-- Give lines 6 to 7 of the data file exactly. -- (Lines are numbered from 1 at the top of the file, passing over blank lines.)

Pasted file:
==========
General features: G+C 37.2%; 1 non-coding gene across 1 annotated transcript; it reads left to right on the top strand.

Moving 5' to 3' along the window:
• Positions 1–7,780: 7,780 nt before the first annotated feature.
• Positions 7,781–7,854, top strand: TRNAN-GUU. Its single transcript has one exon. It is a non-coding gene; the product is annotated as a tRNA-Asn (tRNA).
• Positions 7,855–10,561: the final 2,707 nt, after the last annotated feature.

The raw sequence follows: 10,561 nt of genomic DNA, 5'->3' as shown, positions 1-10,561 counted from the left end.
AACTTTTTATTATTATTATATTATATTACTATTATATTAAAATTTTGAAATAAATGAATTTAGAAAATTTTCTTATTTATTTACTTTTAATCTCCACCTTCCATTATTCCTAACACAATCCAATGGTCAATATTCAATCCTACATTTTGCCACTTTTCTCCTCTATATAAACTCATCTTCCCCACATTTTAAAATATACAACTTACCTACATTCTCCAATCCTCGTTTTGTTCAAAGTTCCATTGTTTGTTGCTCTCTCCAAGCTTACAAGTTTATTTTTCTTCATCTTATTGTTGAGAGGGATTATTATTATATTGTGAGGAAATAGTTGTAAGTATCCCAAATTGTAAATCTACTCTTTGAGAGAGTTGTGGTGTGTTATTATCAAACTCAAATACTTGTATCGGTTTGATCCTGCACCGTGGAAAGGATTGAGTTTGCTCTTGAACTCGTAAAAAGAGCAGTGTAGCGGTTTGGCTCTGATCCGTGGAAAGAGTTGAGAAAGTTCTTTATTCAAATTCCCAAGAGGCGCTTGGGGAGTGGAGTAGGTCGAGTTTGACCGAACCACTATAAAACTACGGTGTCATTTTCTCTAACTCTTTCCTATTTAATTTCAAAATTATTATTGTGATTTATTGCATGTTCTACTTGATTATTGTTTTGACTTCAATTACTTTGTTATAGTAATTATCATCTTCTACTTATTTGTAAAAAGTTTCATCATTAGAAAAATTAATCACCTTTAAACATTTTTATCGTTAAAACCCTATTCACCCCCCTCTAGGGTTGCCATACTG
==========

The raw sequence follows: 10,561 nt of genomic DNA, 5'->3' as shown, positions 1-10,561 counted from the left end.
AACTTTTTATTATTATTATATTATATTACTATTATATTAAAATTTTGAAATAAATGAATTTAGAAAATTTTCTTATTTATTTACTTTTAATCTCCACCTTCCATTATTCCTAACACAATCCAATGGTCAATATTCAATCCTACATTTTGCCACTTTTCTCCTCTATATAAACTCATCTTCCCCACATTTTAAAATATACAACTTACCTACATTCTCCAATCCTCGTTTTGTTCAAAGTTCCATTGTTTGTTGCTCTCTCCAAGCTTACAAGTTTATTTTTCTTCATCTTATTGTTGAGAGGGATTATTATTATATTGTGAGGAAATAGTTGTAAGTATCCCAAATTGTAAATCTACTCTTTGAGAGAGTTGTGGTGTGTTATTATCAAACTCAAATACTTGTATCGGTTTGATCCTGCACCGTGGAAAGGATTGAGTTTGCTCTTGAACTCGTAAAAAGAGCAGTGTAGCGGTTTGGCTCTGATCCGTGGAAAGAGTTGAGAAAGTTCTTTATTCAAATTCCCAAGAGGCGCTTGGGGAGTGGAGTAGGTCGAGTTTGACCGAACCACTATAAAACTACGGTGTCATTTTCTCTAACTCTTTCCTATTTAATTTCAAAATTATTATTGTGATTTATTGCATGTTCTACTTGATTATTGTTTTGACTTCAATTACTTTGTTATAGTAATTATCATCTTCTACTTATTTGTAAAAAGTTTCATCATTAGAAAAATTAATCACCTTTAAACATTTTTATCGTTAAAACCCTATTCACCCCCCTCTAGGGTTGCCATACTG